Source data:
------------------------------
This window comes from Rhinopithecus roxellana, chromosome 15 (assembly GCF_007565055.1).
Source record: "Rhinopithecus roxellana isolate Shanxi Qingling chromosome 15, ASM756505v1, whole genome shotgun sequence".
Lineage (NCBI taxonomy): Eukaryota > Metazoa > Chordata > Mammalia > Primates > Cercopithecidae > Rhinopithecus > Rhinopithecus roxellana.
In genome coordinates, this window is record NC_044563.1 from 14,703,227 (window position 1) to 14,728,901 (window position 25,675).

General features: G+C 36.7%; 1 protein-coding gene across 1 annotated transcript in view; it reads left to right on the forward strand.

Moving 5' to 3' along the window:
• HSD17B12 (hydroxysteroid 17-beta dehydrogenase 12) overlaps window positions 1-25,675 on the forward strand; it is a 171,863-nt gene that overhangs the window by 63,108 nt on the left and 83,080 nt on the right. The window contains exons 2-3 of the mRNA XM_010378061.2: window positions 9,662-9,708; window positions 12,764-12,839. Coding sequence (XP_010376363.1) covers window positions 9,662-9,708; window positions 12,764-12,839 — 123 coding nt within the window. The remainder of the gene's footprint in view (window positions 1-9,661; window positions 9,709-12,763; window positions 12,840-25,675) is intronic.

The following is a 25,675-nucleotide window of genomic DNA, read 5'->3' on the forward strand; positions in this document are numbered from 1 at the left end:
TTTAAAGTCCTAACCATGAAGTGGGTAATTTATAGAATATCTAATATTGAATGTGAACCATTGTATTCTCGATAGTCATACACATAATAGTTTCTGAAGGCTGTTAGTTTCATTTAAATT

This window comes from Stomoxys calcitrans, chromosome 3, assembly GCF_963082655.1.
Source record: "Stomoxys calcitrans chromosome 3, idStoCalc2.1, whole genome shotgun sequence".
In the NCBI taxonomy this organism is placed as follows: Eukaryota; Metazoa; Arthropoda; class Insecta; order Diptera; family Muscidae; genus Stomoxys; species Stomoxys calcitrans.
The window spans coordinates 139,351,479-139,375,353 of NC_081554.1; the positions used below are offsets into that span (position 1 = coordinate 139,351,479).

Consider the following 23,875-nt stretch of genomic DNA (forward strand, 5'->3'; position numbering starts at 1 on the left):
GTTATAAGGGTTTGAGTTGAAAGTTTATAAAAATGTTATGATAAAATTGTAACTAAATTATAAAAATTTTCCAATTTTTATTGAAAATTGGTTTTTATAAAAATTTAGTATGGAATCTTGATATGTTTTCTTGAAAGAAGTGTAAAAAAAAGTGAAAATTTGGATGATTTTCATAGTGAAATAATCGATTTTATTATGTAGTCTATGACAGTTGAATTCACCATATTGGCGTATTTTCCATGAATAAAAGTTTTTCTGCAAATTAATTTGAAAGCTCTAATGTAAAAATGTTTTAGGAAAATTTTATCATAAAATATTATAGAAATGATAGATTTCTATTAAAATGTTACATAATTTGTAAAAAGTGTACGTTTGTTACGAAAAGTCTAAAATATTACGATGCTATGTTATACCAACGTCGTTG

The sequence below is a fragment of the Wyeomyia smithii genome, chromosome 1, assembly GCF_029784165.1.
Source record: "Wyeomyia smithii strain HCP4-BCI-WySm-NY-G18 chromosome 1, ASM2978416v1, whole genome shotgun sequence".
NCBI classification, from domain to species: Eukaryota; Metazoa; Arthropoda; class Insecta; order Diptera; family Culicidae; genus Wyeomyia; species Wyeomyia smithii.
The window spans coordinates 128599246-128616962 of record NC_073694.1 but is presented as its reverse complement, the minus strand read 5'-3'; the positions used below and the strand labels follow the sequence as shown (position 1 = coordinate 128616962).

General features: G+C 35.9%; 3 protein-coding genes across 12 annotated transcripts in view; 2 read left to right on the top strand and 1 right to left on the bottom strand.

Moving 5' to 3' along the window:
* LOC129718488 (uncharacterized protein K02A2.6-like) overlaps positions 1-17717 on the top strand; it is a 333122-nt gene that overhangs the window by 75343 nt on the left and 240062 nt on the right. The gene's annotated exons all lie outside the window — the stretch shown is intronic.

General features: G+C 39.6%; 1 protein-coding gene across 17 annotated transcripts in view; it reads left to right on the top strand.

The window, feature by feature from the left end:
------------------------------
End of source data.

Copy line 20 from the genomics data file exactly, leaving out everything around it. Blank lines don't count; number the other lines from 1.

General features: G+C 35.9%; 3 protein-coding genes across 12 annotated transcripts in view; 2 read left to right on the top strand and 1 right to left on the bottom strand.